Hydrangea

What are those giant bushes covered in perfumed blue and pink clusters of flowers? Why hydrangeas of course!  Just as popular in bridal bouquets as adorning your country home, these flowers are loved for their versatility.

I saw you riding on your bike
In a corduroy jacket in the night
Past the hydrangeas that were blooming in the alley
With a galloping dog by your side”

 Jolie Holland

The Meanings of Hydrangeas

Most Hydrangeas grow in a single color per plant, except for the amazing Bigleaf Hydrangea which changes color from pink to blue based on your soil pH. For a list of common color meanings check below! 

Pink – Linked to romance, heartfelt emotions, love, weddings, and marriage.

Blue – Connected to frigidity, turning down a romantic proposal, asking for forgiveness, and expressing regret.

Red – Love and gratitude.

White – Known as a symbol of purity, grace, abundance, and bragging or boasting.

Purple – Used to indicate a desire for a deeper understanding of someone else or to symbolize abundance and wealth. [1]

The History of Hydrangeas

The name “hydrangea” comes from the Greek “hydor,” meaning water, and “angos,” meaning jar or vessel. This roughly translates to “water barrel,” referring to the hydrangea’s need for plenty of water and its cup-shaped flower.

In Japan, the flower has a historical tradition behind it linked to apologies and gratitude. An emperor supposedly gave Hydrangeas to a maiden he loved as an apology for neglecting her when other business took up all his attention. [2]

In Japan, hydrangeas have a historical tradition behind them that are linked to apologies and gratitude. An emperor supposedly gave hydrangeas to a maiden he loved as an apology for neglecting her when other business took up all his attention. Contemporary florists in Japan use it to represent genuine emotions and love because the pink blossoms in particular resemble a beating heat. The Victorians were not as fond of the Hydrangea and used it as a symbol to declare someone a boaster. In Medieval times, they believed that young women who grew or picked Hydrangeas would never find a husband. Modern Western florists often use the flowers in wedding bouquets and apology arrangements to tie in with their graceful and abundant meanings.

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DID YOU KNOW?

Hydrangea Fun Fact

The Hydrangea serrata is used to make a sweet tea that Buddhists use as a cleansing ritual wash for statues of the Buddha each year.

How to Grow Hydrangeas

Most hydrangeas thrive in rich, porous, moist soils. They can be a bit of a pain and prefer full sun in the morning and partial shade in the afternoon. Plant them in the spring or fall and watch them bloom year after year!

Here’s how to plant hydrangeas:

Dig a hole as deep as the root ball and 2 to 3 times as wide.

Set the plant in the hole and fill it half full with soil. Water. After water is drained, fill the rest of the hole with soil.

Water thoroughly.

Space multiple hydrangeas about 3 to 10 feet apart.

For the first year or two after planting and during any drought, be sure hydrangeas get plenty of water. Leaves will wilt if the soil is too dry.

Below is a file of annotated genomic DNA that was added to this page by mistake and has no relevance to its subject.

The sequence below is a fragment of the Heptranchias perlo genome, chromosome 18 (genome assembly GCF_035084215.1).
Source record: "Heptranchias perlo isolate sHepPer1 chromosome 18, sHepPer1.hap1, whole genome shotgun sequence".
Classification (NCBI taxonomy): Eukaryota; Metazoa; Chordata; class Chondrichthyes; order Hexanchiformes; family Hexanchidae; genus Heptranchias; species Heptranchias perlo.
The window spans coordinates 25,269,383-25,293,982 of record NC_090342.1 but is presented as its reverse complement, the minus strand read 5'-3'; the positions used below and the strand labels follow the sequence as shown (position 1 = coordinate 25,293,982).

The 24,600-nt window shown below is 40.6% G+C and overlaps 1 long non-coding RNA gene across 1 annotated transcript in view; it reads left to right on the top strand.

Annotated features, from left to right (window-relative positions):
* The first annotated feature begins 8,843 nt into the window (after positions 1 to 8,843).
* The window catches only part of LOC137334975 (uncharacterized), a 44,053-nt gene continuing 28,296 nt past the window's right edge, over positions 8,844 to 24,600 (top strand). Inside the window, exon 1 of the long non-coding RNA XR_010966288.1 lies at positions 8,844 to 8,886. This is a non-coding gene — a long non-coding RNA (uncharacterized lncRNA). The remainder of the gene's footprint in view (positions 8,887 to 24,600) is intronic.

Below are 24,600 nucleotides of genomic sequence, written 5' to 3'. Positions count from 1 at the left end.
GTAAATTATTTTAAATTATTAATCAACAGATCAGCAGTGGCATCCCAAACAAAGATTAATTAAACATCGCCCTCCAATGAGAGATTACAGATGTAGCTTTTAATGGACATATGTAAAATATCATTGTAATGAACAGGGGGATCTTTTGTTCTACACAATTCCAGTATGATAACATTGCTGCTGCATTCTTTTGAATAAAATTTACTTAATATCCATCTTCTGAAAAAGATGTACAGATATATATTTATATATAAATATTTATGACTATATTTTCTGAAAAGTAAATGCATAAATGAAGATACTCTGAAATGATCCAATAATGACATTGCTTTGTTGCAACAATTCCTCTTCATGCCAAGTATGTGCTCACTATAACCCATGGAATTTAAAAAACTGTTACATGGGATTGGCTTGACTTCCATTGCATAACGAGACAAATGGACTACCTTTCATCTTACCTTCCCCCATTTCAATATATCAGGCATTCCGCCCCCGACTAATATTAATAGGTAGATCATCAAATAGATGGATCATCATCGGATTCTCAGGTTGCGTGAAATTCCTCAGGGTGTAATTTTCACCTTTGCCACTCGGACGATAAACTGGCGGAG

If your soil is rich, you may not need to fertilize hydrangeas. If your soil is light or sandy, it’s best to feed the plants once a year in late winter or spring. Too much fertilizer encourages leafy growth at the expense of blooms. Learn more about soil amendments.

In the fall, cover plants to a depth of at least 18 inches with bark mulch, leaves, pine needles, or straw in the fall. If at all possible, cover the entire plant, tip included, by making cages out of snow fencing or chicken wire, and loosely filling the cages with leaves. 

It’s possible to change their color, because as we mentioned before, the level of aluminum changes their color. It will take weeks or even months, but we suggest waiting until the plants are at least 2 years old before you experiment with “dying” them.

It’s not every hydrangea that changes color. The color of some Bigleaf hydrangeas (H. macrophylla)—especially Mophead and Lacecap types—and H. serrata cultivars change color based on the soil pH.

Acidic soils with a pH of less than 5.5 produce blue flowers; soils with a pH greater than 5.5 produce pink flowers. White flowers are not affected by pH. [3]

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DID YOU KNOW?

Hydrangea Fun Fact

 The colors of the flowers are affected by the aluminum ions in the soil.

How to Care for Hydrangeas

Before cutting your Hydrangea bring a bucket of water into the garden with you. 

Cut the stem on the Hydrangea bloom as long as possible, and then immediately place the stem into your bucket of water and cut the stem to your desired length once it is submerged in the water. Make sure you cut it at a 45 degree angle.

When you bring your cut Hydrangea  blooms indoors, boil up some water and fill  your vase/ bucket. Cut about 5cm from your hydrangea stem and immediately place the stem in boiling water and leave them there. Sounds crazy right? It works!

The Boiling water treatment can also be used to revive wilting heads after a day or so and the Hydrangea heads can look as fresh as the day they were cut from your garden. [4]

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When to Give Hydrangeas as a Gift

Try giving the gift of Hydrangeas for weddings, engagements, and other unifying ceremonies. They’re also great for asking forgiveness, and they are the perfect flowers for celebrating your 4th wedding anniversary!

References:

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